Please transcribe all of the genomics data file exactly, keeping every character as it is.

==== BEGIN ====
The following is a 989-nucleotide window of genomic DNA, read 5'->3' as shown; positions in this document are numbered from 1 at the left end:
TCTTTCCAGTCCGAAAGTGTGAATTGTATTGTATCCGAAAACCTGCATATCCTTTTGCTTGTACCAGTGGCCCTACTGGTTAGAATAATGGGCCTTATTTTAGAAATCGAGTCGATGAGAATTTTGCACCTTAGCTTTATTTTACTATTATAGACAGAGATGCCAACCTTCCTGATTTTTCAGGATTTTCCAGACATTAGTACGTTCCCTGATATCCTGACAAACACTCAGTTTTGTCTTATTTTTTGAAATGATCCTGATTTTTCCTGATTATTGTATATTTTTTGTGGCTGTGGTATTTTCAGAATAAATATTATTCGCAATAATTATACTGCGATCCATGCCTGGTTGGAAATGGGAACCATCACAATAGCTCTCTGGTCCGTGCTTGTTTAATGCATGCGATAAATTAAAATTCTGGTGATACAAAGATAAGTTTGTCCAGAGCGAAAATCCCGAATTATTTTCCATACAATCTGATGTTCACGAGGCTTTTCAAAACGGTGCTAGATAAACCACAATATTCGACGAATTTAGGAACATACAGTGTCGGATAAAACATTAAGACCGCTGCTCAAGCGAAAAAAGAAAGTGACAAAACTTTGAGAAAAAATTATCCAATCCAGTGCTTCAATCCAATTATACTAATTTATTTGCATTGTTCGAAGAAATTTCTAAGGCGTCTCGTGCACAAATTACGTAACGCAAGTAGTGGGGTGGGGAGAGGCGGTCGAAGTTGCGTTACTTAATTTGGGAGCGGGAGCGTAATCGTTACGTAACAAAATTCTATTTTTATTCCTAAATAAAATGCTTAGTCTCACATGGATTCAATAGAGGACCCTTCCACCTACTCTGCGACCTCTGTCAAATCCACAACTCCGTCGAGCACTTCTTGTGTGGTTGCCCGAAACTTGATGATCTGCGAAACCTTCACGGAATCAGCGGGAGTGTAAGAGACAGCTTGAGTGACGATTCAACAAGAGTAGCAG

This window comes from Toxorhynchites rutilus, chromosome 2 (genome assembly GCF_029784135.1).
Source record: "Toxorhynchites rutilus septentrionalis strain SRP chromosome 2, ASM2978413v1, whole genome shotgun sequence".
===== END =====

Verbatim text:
The following is a 989-nucleotide window of genomic DNA, read 5'->3' as shown; positions in this document are numbered from 1 at the left end:
TCTTTCCAGTCCGAAAGTGTGAATTGTATTGTATCCGAAAACCTGCATATCCTTTTGCTTGTACCAGTGGCCCTACTGGTTAGAATAATGGGCCTTATTTTAGAAATCGAGTCGATGAGAATTTTGCACCTTAGCTTTATTTTACTATTATAGACAGAGATGCCAACCTTCCTGATTTTTCAGGATTTTCCAGACATTAGTACGTTCCCTGATATCCTGACAAACACTCAGTTTTGTCTTATTTTTTGAAATGATCCTGATTTTTCCTGATTATTGTATATTTTTTGTGGCTGTGGTATTTTCAGAATAAATATTATTCGCAATAATTATACTGCGATCCATGCCTGGTTGGAAATGGGAACCATCACAATAGCTCTCTGGTCCGTGCTTGTTTAATGCATGCGATAAATTAAAATTCTGGTGATACAAAGATAAGTTTGTCCAGAGCGAAAATCCCGAATTATTTTCCATACAATCTGATGTTCACGAGGCTTTTCAAAACGGTGCTAGATAAACCACAATATTCGACGAATTTAGGAACATACAGTGTCGGATAAAACATTAAGACCGCTGCTCAAGCGAAAAAAGAAAGTGACAAAACTTTGAGAAAAAATTATCCAATCCAGTGCTTCAATCCAATTATACTAATTTATTTGCATTGTTCGAAGAAATTTCTAAGGCGTCTCGTGCACAAATTACGTAACGCAAGTAGTGGGGTGGGGAGAGGCGGTCGAAGTTGCGTTACTTAATTTGGGAGCGGGAGCGTAATCGTTACGTAACAAAATTCTATTTTTATTCCTAAATAAAATGCTTAGTCTCACATGGATTCAATAGAGGACCCTTCCACCTACTCTGCGACCTCTGTCAAATCCACAACTCCGTCGAGCACTTCTTGTGTGGTTGCCCGAAACTTGATGATCTGCGAAACCTTCACGGAATCAGCGGGAGTGTAAGAGACAGCTTGAGTGACGATTCAACAAGAGTAGCAG

This window comes from Toxorhynchites rutilus, chromosome 2 (genome assembly GCF_029784135.1).
Source record: "Toxorhynchites rutilus septentrionalis strain SRP chromosome 2, ASM2978413v1, whole genome shotgun sequence".